UCF partnerships bring Plant the Moon and Plant the Mars Challenge (and the closest thing to extraterrestrial soil) to K-12 students across the country.
Literally speaking, the moon is 238,000 miles from every schoolyard in the United States. Mars is an average of 140 million miles away. Figuratively, however, slices of the moon and Mars are landing in classrooms across the country. They arrive inside an 11-inch by 8-inch box. When students open the box, they pull out ph strips and an 11-pound bag of lab-made moon dust or Mars dust. There’s also a list of guidelines for the Plant the Moon and Plant Mars Challenge.
“For a student in kindergarten through high school, this has to be one of the coolest projects they’ll ever do,” says industrial engineering major Konrad Krol, who also serves as the operations director for UCF’s Exolith Lab, maker of the extraterrestrial “soils.”
Plant the Moon and Plant Mars Challenges are outgrowths of a partnership between Exolith and researchers at NASA and UCF. The soils in each kit are technically “simulated regoliths” — replicates of the materials you’d find on the surfaces of the moon and Mars. They can be rooted back to samples NASA has collected over the years from the real moon and data collected from the real Mars. Researchers use the samples and data to identify mineral compositions on extraterrestrial bodies (the moon, Mars, Mercury, and asteroids). They then determine which minerals here on Earth most closely mirror the real thing. Exolith uses those findings to create recipes for the simulants.
“What we make is as close to the real thing that you can find,” says Krol. “I’m still amazed every time I put my hands in it.”
Two years ago, the teams at UCF and NASA decided it would be a good idea to allow curious K-12 students to put their hands in it, too. The Plant the Moon and Plant Mars Challenges bring to mind scenes from the movies Apollo 13 andThe Martian: You have 10 weeks to take what you find in the box and grow a whole-plant meal, as if you’re a hungry astronaut trying to live off the fat of another planet.
As science projects go, how do you top that? The kit alone is a wonder of sorts.
Konrad Krol holds a sample of simulate soil and rocks while inside the UCF Exolith Lab
Konrad Krol holds a sample of a simulate soil and rocks used to help create it while inside the UCF Exolith Lab (Photo by Kadeem Stewart ’17)
“We have to find the minerals for the recipe,” Krol says. “We source them from remote regions in Greenland, Germany, Canada, and the U.S.”
So, when students open that 11-pound bag and stuff their hands inside, they might not be pulling out particles directly from the moon or Mars. But it’s still rare. And again, thanks to decades of research, it’s close to authentic.
The participants find out real fast that nurturing a plant in space is just as the name of the contest suggests: a challenge. There are no organics on the moon. No worms. No bugs. No rose petals or coffee grounds. Students can add their own ingredients to the soil that arrives in the kit, but in the process they gain an appreciation for the goal behind decades of research: sustaining life in space.
“The students don’t need a deep science background or an interest in engineering to do this,” Krol says. “We’ve seen the challenge ignite a passion.”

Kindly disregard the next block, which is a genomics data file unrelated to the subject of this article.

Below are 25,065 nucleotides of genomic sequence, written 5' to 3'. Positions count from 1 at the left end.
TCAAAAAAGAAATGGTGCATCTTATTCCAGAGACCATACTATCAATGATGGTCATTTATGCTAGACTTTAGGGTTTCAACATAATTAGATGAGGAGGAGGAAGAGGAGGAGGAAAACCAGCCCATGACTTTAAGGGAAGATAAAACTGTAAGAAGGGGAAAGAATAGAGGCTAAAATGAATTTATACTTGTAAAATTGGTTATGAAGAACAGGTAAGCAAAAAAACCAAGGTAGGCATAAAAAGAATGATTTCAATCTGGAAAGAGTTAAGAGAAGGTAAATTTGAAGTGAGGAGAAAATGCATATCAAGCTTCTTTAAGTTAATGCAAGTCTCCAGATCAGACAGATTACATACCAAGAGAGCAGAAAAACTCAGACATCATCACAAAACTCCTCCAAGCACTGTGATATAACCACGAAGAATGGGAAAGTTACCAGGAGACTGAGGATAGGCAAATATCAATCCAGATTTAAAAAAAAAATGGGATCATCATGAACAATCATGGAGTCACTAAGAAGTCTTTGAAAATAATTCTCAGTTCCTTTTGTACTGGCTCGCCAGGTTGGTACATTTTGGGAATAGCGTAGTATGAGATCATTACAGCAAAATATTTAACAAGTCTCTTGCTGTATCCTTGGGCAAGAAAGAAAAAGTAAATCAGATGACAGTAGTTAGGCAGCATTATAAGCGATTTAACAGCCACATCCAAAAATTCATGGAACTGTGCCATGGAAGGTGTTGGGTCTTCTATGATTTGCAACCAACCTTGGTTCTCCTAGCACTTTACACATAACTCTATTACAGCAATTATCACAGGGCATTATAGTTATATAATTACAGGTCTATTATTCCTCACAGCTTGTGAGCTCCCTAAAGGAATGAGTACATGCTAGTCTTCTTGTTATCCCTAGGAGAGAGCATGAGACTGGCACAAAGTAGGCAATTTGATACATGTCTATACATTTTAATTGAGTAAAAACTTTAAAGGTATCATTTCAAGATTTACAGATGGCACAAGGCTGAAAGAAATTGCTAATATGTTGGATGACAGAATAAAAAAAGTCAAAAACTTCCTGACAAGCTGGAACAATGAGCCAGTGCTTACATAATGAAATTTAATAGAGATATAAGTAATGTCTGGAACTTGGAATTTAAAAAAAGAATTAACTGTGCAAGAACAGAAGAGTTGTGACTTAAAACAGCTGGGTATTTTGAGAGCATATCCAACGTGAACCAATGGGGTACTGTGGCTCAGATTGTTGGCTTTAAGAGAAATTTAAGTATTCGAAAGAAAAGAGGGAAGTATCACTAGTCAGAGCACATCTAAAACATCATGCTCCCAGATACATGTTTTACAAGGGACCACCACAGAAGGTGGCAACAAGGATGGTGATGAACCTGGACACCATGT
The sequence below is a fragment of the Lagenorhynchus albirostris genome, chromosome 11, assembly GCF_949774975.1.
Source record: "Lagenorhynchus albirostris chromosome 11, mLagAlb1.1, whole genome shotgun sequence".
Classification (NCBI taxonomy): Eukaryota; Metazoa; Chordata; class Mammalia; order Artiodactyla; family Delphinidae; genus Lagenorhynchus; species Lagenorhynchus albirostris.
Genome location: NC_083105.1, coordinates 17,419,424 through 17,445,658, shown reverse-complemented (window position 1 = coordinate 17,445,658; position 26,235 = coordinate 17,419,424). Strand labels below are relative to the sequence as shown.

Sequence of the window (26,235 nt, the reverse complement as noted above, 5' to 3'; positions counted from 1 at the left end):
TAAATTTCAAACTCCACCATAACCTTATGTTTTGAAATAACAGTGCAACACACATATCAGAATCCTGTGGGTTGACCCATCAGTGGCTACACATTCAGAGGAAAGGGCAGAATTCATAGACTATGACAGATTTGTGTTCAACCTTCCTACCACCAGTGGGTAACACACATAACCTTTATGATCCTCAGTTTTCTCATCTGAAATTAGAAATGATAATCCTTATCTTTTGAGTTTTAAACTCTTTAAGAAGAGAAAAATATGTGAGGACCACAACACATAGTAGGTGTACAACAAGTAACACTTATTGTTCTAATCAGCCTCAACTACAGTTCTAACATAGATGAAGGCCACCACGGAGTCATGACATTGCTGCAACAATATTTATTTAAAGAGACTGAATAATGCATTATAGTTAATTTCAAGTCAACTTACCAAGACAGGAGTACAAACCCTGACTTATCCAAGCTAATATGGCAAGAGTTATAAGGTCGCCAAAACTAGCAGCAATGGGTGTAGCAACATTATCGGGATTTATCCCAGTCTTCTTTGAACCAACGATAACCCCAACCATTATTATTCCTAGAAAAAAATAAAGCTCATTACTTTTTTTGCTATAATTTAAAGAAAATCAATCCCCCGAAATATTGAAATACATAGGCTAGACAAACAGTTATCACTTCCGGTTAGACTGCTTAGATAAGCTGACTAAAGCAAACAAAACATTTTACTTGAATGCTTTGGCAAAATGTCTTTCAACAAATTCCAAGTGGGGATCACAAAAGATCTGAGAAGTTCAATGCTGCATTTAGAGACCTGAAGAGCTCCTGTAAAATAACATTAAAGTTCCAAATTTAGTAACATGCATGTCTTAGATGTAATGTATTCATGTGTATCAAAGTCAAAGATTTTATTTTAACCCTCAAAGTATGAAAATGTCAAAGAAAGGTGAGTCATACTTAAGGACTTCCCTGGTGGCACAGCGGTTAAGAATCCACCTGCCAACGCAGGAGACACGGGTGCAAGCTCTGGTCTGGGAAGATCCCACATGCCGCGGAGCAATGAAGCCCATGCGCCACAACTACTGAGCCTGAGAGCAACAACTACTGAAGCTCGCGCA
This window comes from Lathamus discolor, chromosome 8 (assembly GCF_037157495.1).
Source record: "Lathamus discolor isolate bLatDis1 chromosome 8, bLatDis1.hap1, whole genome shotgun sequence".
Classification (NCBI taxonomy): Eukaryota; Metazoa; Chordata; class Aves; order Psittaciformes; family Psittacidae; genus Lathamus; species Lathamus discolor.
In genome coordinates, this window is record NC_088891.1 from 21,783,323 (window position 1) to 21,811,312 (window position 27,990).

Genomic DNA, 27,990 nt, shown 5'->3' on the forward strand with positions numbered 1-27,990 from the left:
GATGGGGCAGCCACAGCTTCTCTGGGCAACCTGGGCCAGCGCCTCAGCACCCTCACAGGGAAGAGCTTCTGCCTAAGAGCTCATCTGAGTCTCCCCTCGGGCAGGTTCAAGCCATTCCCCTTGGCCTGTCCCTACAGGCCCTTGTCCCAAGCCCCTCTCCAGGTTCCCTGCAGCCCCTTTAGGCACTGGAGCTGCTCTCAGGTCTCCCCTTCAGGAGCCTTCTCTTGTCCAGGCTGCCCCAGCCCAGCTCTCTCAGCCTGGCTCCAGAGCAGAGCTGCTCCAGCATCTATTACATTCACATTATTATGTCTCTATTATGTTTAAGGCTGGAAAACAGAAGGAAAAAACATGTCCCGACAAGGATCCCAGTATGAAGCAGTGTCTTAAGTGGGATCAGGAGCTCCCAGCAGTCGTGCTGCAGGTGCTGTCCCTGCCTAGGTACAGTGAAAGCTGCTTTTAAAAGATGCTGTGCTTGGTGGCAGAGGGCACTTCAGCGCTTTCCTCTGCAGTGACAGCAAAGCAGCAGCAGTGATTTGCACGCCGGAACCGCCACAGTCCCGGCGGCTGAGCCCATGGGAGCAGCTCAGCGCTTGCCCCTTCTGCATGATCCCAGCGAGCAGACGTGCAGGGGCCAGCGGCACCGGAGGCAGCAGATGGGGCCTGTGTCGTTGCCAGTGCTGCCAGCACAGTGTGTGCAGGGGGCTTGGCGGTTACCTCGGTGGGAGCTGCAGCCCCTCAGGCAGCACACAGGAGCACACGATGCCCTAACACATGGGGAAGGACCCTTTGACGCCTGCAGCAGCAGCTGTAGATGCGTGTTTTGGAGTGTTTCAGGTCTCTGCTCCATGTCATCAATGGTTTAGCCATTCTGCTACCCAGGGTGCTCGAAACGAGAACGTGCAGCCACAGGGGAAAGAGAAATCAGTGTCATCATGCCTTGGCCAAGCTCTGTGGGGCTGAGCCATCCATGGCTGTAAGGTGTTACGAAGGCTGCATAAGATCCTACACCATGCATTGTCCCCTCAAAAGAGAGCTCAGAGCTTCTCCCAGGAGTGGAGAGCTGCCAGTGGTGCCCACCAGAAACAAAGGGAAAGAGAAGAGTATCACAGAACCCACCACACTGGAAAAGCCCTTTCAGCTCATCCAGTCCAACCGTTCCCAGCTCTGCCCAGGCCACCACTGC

The passion is spreading. For the first Plant the Moon and Plant Mars Challenges in 2021, Exolith sent out kits to 40 student teams, mostly based in Florida. For the most recent Spring 2023 challenges, Exolith sent kits to 800 teams comprised of 20,000 participants from across the U.S. and Puerto Rico.
“This kind of work excites me every day,” says Kathleen Loftin ’89 ’00MS ’09Phd. As the center chief technologist at Kennedy Space Center, she leads a team of researchers discovering how to sustain life by growing food away from Earth. “For the space program to continue to push boundaries, we need people from all backgrounds involved.”
NASA calls today’s students “the Artemis generation.” They’ll be needed for expertise in business, psychology, marketing, humanities and technology — who knows, maybe for interplanetary agriculture, too.
“There should be no barriers,” Krol says. “We want anyone who’s curious, intelligent, or creative to have access to this challenge.”
“There should be no barriers. We want anyone who’s curious, intelligent, or creative to have access to this challenge.” — Konrad Krol, operations director for UCF’s Exolith Lab
Grants from NASA have helped get the soils into schools where the $400 kit isn’t in the budget. Just as important are the video lessons from NASA experts who share knowledge that has taken several lifetimes to collect.
It’s working. The projects are improving. Some of the student-made labs look like professional plant-growth labs. Students have figured out how to grow broccoli, kale, butterbeans and buckwheat. Some can’t get anything but sticks to pop out of their versions of the moon and Mars.
“That’s OK,” Krol says. “Their findings about ‘what not to do’ are valuable, too.”
They could win Best in Show in the category of Evaluation of Results. A team with a thriving little garden could win for Best Plant Growth. A creative idea might be in the running for Innovation, and a well-documented project for Experimental Design.
“I remember some of my school science projects,” says Krol. “They were nothing compared to this. Imagine what these kids will be talking about.”
For my science project … I grew mung beans on the moon. Do you want to hear about it?